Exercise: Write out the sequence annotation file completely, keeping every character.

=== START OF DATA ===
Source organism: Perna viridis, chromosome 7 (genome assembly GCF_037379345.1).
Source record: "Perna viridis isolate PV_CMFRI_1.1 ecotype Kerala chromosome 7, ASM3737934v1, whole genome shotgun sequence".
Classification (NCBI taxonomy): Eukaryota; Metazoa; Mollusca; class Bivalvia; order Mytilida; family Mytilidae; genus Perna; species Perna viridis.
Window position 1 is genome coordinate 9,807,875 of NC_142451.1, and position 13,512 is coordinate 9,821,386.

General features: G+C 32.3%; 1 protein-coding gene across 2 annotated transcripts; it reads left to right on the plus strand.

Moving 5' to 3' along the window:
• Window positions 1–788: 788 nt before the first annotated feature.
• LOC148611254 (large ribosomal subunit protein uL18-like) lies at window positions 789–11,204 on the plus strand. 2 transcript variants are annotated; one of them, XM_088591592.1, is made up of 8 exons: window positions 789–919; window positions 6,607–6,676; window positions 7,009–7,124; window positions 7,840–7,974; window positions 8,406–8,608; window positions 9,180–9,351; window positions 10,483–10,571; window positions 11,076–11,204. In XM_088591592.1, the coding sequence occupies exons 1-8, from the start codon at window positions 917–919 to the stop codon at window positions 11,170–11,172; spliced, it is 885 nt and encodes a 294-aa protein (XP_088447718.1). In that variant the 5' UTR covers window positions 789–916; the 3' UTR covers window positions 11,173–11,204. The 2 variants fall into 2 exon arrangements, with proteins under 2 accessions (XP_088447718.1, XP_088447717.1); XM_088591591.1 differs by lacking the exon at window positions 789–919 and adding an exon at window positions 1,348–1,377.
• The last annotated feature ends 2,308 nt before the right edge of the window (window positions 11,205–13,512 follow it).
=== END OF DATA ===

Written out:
Source organism: Perna viridis, chromosome 7 (genome assembly GCF_037379345.1).
Source record: "Perna viridis isolate PV_CMFRI_1.1 ecotype Kerala chromosome 7, ASM3737934v1, whole genome shotgun sequence".
Classification (NCBI taxonomy): Eukaryota; Metazoa; Mollusca; class Bivalvia; order Mytilida; family Mytilidae; genus Perna; species Perna viridis.
Window position 1 is genome coordinate 9,807,875 of NC_142451.1, and position 13,512 is coordinate 9,821,386.

General features: G+C 32.3%; 1 protein-coding gene across 2 annotated transcripts; it reads left to right on the plus strand.

Moving 5' to 3' along the window:
• Window positions 1–788: 788 nt before the first annotated feature.
• LOC148611254 (large ribosomal subunit protein uL18-like) lies at window positions 789–11,204 on the plus strand. 2 transcript variants are annotated; one of them, XM_088591592.1, is made up of 8 exons: window positions 789–919; window positions 6,607–6,676; window positions 7,009–7,124; window positions 7,840–7,974; window positions 8,406–8,608; window positions 9,180–9,351; window positions 10,483–10,571; window positions 11,076–11,204. In XM_088591592.1, the coding sequence occupies exons 1-8, from the start codon at window positions 917–919 to the stop codon at window positions 11,170–11,172; spliced, it is 885 nt and encodes a 294-aa protein (XP_088447718.1). In that variant the 5' UTR covers window positions 789–916; the 3' UTR covers window positions 11,173–11,204. The 2 variants fall into 2 exon arrangements, with proteins under 2 accessions (XP_088447718.1, XP_088447717.1); XM_088591591.1 differs by lacking the exon at window positions 789–919 and adding an exon at window positions 1,348–1,377.
• The last annotated feature ends 2,308 nt before the right edge of the window (window positions 11,205–13,512 follow it).